A few months ago a couple of researchers - James Fowler and Nicholas Christakis -published some findings that were reported around the world in the popular media under the headline: “Happiness is contagious”. At the same time another article cast doubt on these findings by claiming that similar social network effects could be detected for acne, height and headaches.
Having thought about it, the headline “Happiness is contagious” seems to me to have about the same news content as “Influenza is contagious”. We don’t need research to tell us that we obtain pleasure from associating with happy people. But once the headline has grabbed our attention we may feel a desire to read on to find out why the item was considered newsworthy.
Why is there controversy over the research finding that happiness is contagious? The study (‘Dynamic spread of happiness in a large social network’, BMJ, 338, Jan ’09) actually claims to be providing evidence for something more substantial than the emotional contagion in which the mood of one person fleetingly influences the mood of others. The results, based on surveys of a large social network (the Framingham heart study), suggests that if you have a friend who lives within a mile who becomes happier, this increases the probability that you will also become happier. Similar effects were also noted with regard to spouses, siblings and next door neighbours.
The authors claim that their results show that “changes in individual happiness can ripple through social networks and generate large scale structure in the network, giving rise to clusters of happy and unhappy individuals” (p338).
However, in his comment on the Freakonomics blog, Justin Wolfers suggested the most likely reason a person might become happier when a friend becomes happier isn’t because happiness is contagious, but because friends tend to share similar interests and to be influenced by similar things.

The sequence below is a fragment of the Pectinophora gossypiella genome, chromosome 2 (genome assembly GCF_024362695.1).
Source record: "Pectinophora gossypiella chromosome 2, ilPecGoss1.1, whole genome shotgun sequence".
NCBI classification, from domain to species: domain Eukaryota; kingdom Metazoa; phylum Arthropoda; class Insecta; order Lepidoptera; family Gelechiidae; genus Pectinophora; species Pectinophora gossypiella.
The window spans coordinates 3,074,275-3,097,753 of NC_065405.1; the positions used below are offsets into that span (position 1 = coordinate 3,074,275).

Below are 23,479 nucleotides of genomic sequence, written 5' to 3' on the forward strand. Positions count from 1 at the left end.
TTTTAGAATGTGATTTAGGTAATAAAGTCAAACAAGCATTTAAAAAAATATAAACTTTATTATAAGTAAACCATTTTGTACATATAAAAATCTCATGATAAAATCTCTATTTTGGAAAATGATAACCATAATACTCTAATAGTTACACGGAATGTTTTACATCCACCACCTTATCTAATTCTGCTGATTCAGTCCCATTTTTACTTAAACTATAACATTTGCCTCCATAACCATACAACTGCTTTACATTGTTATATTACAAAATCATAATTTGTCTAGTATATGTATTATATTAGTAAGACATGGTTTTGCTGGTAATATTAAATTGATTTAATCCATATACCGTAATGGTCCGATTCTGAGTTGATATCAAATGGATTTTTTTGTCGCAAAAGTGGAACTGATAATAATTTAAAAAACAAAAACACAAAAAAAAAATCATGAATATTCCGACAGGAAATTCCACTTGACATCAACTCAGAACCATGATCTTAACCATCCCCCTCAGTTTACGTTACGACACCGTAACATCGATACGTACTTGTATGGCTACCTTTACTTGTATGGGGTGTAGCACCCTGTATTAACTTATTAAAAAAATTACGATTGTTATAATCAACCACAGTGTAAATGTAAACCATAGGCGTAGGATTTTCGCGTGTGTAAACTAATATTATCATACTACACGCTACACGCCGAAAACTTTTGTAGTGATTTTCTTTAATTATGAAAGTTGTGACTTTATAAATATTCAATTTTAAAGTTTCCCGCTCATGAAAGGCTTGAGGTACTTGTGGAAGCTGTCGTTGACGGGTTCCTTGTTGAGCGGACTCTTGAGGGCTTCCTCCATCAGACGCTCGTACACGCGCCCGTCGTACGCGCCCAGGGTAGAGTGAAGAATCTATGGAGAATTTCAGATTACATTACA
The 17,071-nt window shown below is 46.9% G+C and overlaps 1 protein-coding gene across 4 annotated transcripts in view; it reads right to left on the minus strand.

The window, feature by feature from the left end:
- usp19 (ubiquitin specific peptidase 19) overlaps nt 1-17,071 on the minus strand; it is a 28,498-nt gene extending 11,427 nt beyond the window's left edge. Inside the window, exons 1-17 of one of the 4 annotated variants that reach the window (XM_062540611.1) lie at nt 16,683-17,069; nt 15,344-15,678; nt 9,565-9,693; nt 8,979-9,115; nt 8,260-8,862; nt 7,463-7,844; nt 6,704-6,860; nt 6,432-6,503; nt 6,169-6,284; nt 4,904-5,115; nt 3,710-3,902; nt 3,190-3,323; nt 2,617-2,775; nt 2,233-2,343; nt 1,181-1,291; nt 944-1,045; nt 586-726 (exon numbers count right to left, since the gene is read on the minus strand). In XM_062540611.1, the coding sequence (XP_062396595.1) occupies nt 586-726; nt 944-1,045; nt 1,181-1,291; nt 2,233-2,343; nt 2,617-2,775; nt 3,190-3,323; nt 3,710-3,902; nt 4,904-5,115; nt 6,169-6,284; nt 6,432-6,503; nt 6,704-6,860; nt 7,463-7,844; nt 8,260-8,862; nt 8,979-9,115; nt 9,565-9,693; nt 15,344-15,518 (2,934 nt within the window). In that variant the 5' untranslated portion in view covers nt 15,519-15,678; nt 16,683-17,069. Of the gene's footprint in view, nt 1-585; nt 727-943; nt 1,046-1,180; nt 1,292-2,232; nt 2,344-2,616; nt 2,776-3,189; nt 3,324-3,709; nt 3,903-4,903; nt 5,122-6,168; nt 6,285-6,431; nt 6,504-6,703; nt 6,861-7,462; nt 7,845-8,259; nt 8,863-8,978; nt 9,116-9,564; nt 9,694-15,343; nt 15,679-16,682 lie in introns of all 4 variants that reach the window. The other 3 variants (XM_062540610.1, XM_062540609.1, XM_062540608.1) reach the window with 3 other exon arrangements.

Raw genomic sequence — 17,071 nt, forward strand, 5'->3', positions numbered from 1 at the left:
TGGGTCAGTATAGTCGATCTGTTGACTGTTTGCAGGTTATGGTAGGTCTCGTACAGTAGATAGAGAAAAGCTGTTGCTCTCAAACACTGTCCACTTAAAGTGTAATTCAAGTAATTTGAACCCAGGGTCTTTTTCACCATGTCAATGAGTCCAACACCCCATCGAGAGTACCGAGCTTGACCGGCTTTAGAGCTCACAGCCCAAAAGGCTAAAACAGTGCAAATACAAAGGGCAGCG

Justin Wolfers is right a lot of the time and he might be right about this. It seems to me, though, that the observed tendency for the happiness of friends to increase at the same time could be attributable to more complex processes than either direct emotional contagion or the influence of some factor that is independent of their own actions – such as the football team they support in the national league winning more frequently. It is possible, for example, that their increase in happiness could be an outcome of their involvement in some voluntary community activity.
Recent research on empathy and collective action may be relevant to the clustering of happiness of people involved in social networks. An important characteristic of voluntary collective action is the need to place trust in volunteers who promise to participate for motives other than personal reward for effort. Research by Paul Zak, using the trust game (explained in detail here), indicates that a sense of being trusted results in release of oxytocin (OT) and that increased OT results in more trustworthy behavior. In a recent paper (“Empathy and collective action”) Paul Zak and Jorge Barraza note that release of OT potentiates the release of dopamine (making prosocial behavior more rewarding) and causes synaptic serotonin to rise (reducing anxiety and helping people to sustain altruistic collective action over an extended period of time).
Zak and Barraza suggest that this brain circuit promoting altruistic collective action is stimulated when volunteers do things like spending time together to build empathy, exchanging gifts, sharing meals and sharing adventures. They also cite evidence that people who volunteer to help others report higher levels of happiness.